Geoffrey is sitting on a carved hardwood stool just by the front door. His wife Gwen, a square-jawed woman, the determined set to her mouth undermined by the wateriness of her eyes, stands aside to give us some room in the hallway. Geoffrey is wearing a curious, native silk wrap, its bright pattern complicated by bloodstains. There is a constantly replenished drop of blood trembling and then falling from the end of his nose.
‘Dreadfully sorry, chaps,’ he says, and then clears his throat, hawking up a clot of blood and spitting it into a sodden facecloth. ‘I just can’t seem to get it to stop.’
I show him where to pinch his nose, and tell him not to tip his head back.
‘It’s been like this since yesterday,’ says Gwen. ‘We’ve reached the end of our tether.’
‘Let’s just see if this works,’ I tell him. ‘We’ll give it fifteen minutes. If not, I’m afraid we’ll have to take you to hospital.’
‘It’s awfully kind of you to come - out like this,’ says Geoffrey, retching on a consonant.
But his nose will not stop bleeding.
‘I’m afraid we will need to go in, now,’ I say, tying a bolster to the end of it. Gwen has already put a little bag of things together.
‘Should I come, too?’ she says.
‘No, darling. It’s late. You stay here and get some rest,’ says Geoffrey. There is a steadying, old-school timbre to his voice, an amused set to his old gray eyes, that counteracts the effect of the ludicrous dressing on his face, the whole bloody affair. ‘I’ll only be dozing at the hospital. You’re better off here.’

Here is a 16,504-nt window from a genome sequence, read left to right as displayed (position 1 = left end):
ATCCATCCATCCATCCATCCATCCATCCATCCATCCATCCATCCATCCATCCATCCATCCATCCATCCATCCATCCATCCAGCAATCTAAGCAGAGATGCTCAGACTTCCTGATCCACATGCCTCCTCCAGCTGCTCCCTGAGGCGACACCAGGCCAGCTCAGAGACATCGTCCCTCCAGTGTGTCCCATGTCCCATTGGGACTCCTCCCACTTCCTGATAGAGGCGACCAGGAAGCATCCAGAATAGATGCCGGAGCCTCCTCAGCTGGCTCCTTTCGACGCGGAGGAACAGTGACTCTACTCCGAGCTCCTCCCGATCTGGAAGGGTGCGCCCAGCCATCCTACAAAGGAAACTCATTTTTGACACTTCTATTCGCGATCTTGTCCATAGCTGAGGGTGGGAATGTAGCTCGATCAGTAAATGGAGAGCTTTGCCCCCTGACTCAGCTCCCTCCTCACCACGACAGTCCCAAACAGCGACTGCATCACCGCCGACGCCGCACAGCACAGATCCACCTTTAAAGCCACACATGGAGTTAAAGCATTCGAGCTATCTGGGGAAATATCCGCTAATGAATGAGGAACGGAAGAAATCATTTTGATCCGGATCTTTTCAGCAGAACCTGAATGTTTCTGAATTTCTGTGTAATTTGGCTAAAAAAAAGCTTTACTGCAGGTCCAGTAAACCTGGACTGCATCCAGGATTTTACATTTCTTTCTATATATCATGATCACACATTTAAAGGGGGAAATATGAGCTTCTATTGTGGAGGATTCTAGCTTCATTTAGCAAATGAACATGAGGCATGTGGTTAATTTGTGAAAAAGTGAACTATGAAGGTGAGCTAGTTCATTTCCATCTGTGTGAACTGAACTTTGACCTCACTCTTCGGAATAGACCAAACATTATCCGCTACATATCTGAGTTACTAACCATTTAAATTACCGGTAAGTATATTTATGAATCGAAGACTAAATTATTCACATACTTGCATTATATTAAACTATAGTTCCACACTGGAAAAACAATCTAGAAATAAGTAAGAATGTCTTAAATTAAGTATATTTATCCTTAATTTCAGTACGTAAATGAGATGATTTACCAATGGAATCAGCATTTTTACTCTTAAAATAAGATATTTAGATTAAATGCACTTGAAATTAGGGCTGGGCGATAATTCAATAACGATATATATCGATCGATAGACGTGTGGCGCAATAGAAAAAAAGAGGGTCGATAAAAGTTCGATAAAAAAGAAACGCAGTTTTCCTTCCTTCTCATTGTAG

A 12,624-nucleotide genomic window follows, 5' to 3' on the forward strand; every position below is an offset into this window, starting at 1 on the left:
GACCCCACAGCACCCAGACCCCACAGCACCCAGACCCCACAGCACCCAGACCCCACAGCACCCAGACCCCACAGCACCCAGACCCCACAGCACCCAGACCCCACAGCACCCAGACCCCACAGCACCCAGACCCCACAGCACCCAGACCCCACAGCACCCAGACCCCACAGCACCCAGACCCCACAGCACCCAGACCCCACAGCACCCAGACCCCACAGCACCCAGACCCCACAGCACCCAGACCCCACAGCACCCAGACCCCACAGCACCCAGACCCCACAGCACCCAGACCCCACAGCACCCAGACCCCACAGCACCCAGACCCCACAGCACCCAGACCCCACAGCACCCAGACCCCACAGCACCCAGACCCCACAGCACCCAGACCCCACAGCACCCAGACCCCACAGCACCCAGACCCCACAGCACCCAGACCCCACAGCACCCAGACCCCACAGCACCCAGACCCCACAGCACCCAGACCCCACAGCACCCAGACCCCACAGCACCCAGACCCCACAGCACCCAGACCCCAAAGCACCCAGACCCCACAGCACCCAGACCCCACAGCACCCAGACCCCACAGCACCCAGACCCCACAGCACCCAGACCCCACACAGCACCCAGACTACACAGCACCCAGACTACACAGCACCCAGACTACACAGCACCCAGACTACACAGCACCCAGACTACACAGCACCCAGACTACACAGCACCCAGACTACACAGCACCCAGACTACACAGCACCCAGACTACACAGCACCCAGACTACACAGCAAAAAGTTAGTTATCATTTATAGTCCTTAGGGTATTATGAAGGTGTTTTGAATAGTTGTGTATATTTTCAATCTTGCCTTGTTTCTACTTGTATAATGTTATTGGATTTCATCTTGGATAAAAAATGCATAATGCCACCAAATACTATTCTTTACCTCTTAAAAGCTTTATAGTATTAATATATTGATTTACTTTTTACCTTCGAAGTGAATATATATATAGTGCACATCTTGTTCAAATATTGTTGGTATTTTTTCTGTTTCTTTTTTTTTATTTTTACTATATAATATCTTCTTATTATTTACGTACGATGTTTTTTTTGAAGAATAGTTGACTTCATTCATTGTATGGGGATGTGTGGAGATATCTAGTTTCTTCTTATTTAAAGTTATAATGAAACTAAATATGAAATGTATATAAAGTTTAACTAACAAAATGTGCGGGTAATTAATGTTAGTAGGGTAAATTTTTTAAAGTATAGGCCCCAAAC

‘If you’re sure.’
He walks out to the ambulance, shuffling along in a pair of hand-stitched leather sandals. A tall man now, he must once have been a striking figure. Six foot six, broad shouldered. I can imagine him striding out into the wilderness with a big forked stick; now, he leans on an aluminium walking aid.
The moon is full in a sky thrown with stars. It is glassily cold.
‘That’s better,’ he says. ‘That’s much better.’
On the truck he sits on a forward facing seat, resting his hands on the handle of the stick that he places in front of him. The bolster is sodden with blood so I change it for a fresh one. We set off for the hospital.
‘You’d never think to look at me now,’ he says, ‘but I used to run a game reserve. Out in Tanganyika. I had been working for an oil company in the middle east, doing all right, you know, but really looking for something different. Well I heard via the friend-of-a-friend route about a place going in Tanganyika, as it was then, middle of nowhere, nothing at all, was I interested? So we headed out there, built a house out of mud and straw, and lived there ten years. Amazing place. Incredible. You could walk for two hundred miles across what was actually the crater of a defunct volcano and not see anyone at all. Just animals – the most extraordinary range. One thing that always struck me: how quiet elephants are. There you were, sitting outside your hut, busy fixing something or other, you’d hear a faint little snap of a twig or some such, you’d look up idly – you know – hardly aware you were doing it – and there you were, face to face with an elephant.’